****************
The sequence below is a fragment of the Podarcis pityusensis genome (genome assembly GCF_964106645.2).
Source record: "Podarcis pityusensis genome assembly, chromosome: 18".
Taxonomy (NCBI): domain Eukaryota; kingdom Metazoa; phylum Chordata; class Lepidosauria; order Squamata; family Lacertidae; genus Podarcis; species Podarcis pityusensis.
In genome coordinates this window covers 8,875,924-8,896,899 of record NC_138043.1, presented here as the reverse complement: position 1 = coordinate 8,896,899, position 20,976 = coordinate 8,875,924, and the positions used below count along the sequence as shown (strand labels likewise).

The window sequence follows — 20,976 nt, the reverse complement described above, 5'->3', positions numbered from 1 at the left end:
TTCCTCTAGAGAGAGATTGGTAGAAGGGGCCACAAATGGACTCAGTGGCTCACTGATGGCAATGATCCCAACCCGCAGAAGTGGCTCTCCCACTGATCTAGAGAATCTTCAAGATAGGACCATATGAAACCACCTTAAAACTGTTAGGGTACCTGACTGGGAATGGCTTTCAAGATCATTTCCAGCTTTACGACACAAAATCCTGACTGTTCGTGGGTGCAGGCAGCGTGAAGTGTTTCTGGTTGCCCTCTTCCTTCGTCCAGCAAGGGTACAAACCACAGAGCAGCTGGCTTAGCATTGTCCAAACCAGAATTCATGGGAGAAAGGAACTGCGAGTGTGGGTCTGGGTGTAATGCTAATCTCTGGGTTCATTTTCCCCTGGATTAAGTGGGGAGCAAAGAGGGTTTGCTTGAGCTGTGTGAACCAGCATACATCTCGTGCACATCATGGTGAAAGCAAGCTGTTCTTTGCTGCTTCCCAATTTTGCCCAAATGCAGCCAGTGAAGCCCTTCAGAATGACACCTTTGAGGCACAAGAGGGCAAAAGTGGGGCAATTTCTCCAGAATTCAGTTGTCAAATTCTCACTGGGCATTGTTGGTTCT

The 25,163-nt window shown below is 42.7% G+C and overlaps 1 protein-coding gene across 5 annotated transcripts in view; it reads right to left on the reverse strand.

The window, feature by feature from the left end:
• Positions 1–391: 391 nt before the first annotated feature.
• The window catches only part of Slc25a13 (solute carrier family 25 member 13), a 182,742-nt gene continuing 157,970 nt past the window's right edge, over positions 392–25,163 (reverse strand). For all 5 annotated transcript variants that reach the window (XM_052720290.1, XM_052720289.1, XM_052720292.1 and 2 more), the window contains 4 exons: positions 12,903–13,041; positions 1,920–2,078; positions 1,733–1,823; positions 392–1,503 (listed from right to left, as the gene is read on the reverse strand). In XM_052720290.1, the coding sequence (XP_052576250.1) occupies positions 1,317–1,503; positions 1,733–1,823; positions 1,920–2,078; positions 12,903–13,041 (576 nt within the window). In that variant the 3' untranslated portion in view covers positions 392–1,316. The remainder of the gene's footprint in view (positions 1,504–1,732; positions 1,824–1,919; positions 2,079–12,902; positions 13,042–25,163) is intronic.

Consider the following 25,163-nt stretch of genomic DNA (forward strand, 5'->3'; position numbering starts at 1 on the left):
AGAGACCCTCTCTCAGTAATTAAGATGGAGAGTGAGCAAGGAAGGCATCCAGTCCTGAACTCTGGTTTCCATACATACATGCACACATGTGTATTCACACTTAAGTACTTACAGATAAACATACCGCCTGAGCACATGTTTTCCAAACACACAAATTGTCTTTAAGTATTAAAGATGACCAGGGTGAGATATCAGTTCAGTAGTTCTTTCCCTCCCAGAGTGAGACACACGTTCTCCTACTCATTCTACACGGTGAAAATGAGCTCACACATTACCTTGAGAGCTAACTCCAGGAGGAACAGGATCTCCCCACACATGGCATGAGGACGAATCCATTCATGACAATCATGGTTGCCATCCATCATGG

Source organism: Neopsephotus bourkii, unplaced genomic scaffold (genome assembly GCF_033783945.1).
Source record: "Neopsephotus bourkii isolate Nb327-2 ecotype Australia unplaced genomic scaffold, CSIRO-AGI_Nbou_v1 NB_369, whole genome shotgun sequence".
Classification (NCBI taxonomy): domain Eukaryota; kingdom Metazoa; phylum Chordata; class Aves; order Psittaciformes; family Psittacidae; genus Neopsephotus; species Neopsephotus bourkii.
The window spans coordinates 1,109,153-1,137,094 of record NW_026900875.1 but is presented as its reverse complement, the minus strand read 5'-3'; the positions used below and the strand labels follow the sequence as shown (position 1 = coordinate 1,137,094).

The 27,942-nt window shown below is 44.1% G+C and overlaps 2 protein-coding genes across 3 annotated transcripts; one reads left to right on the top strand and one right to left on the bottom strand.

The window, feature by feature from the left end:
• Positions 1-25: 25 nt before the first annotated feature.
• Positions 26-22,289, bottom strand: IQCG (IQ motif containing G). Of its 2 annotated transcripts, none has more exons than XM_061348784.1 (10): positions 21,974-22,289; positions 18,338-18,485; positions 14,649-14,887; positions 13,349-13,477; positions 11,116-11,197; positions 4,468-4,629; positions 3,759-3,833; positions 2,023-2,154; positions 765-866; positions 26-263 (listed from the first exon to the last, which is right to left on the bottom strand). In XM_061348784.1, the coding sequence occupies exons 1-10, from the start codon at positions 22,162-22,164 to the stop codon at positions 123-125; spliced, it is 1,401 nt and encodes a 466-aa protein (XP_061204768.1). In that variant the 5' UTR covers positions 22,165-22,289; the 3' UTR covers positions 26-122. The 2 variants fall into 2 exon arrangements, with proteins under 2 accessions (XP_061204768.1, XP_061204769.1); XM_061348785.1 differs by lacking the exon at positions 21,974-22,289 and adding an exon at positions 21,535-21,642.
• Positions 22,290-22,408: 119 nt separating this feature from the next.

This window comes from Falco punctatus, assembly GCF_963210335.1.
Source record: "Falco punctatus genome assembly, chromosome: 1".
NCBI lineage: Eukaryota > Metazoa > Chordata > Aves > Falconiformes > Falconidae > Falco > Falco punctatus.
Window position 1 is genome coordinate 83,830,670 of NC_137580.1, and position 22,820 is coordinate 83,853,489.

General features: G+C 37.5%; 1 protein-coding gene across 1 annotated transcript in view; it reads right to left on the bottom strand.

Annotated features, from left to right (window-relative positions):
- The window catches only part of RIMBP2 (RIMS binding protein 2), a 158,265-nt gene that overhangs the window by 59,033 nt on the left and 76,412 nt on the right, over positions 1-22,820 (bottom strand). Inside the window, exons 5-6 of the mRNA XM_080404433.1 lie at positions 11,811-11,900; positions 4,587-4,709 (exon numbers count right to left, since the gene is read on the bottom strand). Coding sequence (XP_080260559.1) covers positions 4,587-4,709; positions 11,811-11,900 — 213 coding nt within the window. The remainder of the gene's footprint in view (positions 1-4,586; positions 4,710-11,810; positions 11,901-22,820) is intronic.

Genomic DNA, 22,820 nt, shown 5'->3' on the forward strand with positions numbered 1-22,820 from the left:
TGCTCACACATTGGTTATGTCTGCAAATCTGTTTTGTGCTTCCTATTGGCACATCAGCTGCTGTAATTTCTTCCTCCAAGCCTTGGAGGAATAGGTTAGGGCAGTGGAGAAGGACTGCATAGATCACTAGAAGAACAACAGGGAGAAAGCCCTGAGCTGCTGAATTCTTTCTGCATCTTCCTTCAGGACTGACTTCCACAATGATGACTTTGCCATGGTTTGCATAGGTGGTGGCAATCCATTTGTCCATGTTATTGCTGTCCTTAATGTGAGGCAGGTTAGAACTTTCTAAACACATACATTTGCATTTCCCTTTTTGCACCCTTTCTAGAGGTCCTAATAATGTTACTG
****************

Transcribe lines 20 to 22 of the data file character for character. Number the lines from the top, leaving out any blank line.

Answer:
• Positions 26-22,289, bottom strand: IQCG (IQ motif containing G). Of its 2 annotated transcripts, none has more exons than XM_061348784.1 (10): positions 21,974-22,289; positions 18,338-18,485; positions 14,649-14,887; positions 13,349-13,477; positions 11,116-11,197; positions 4,468-4,629; positions 3,759-3,833; positions 2,023-2,154; positions 765-866; positions 26-263 (listed from the first exon to the last, which is right to left on the bottom strand). In XM_061348784.1, the coding sequence occupies exons 1-10, from the start codon at positions 22,162-22,164 to the stop codon at positions 123-125; spliced, it is 1,401 nt and encodes a 466-aa protein (XP_061204768.1). In that variant the 5' UTR covers positions 22,165-22,289; the 3' UTR covers positions 26-122. The 2 variants fall into 2 exon arrangements, with proteins under 2 accessions (XP_061204768.1, XP_061204769.1); XM_061348785.1 differs by lacking the exon at positions 21,974-22,289 and adding an exon at positions 21,535-21,642.
• Positions 22,290-22,408: 119 nt separating this feature from the next.

This window comes from Falco punctatus, assembly GCF_963210335.1.